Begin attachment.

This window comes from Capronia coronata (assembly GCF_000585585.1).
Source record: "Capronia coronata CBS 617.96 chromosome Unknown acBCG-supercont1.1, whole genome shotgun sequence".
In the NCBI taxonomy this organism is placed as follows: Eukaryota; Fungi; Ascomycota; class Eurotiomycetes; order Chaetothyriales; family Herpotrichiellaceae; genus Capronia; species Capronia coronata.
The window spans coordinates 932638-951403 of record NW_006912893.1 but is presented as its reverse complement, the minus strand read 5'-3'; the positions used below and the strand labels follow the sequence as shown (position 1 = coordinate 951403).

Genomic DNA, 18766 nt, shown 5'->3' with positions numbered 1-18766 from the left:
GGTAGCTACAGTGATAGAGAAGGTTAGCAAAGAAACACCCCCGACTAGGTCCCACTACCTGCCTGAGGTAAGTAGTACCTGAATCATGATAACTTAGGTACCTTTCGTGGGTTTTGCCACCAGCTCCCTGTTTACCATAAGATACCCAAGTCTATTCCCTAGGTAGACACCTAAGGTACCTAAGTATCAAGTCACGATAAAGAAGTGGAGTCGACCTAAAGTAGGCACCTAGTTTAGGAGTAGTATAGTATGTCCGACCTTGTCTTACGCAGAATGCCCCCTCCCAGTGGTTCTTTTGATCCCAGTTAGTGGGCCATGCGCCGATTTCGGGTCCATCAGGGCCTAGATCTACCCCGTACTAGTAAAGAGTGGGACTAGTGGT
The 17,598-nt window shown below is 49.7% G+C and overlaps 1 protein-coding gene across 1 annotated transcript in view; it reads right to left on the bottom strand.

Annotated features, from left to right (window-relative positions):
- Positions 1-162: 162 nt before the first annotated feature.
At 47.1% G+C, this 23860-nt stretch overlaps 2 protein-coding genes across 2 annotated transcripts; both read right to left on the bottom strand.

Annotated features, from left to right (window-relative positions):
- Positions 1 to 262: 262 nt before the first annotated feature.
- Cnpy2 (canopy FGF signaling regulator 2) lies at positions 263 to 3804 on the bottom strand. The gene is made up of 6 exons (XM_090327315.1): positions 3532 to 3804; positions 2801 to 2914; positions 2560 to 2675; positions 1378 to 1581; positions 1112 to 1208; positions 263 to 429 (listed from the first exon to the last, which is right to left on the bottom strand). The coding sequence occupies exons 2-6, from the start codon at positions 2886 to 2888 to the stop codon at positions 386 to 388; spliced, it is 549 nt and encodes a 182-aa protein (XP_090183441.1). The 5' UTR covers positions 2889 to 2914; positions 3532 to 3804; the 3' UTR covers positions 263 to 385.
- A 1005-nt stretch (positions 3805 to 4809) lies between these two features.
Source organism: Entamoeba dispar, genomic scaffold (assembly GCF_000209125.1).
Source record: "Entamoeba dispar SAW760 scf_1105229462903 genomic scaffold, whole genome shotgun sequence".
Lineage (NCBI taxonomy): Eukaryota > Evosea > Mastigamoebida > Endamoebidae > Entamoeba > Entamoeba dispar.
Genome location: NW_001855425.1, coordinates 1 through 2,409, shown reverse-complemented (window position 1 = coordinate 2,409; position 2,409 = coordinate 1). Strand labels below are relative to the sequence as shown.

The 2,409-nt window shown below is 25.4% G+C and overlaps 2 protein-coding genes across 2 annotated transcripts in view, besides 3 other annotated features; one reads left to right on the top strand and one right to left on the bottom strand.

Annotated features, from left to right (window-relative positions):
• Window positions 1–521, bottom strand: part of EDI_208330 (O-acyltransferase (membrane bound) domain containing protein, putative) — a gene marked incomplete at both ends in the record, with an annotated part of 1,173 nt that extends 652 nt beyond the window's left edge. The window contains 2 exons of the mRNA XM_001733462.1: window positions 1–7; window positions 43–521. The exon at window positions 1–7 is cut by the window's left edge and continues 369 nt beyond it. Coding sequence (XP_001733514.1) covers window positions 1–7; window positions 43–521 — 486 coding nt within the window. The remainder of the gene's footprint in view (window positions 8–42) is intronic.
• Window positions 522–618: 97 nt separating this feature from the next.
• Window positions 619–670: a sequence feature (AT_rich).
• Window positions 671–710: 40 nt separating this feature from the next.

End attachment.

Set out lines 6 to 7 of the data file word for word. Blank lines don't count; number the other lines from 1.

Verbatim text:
GGTAGCTACAGTGATAGAGAAGGTTAGCAAAGAAACACCCCCGACTAGGTCCCACTACCTGCCTGAGGTAAGTAGTACCTGAATCATGATAACTTAGGTACCTTTCGTGGGTTTTGCCACCAGCTCCCTGTTTACCATAAGATACCCAAGTCTATTCCCTAGGTAGACACCTAAGGTACCTAAGTATCAAGTCACGATAAAGAAGTGGAGTCGACCTAAAGTAGGCACCTAGTTTAGGAGTAGTATAGTATGTCCGACCTTGTCTTACGCAGAATGCCCCCTCCCAGTGGTTCTTTTGATCCCAGTTAGTGGGCCATGCGCCGATTTCGGGTCCATCAGGGCCTAGATCTACCCCGTACTAGTAAAGAGTGGGACTAGTGGT
The 17,598-nt window shown below is 49.7% G+C and overlaps 1 protein-coding gene across 1 annotated transcript in view; it reads right to left on the bottom strand.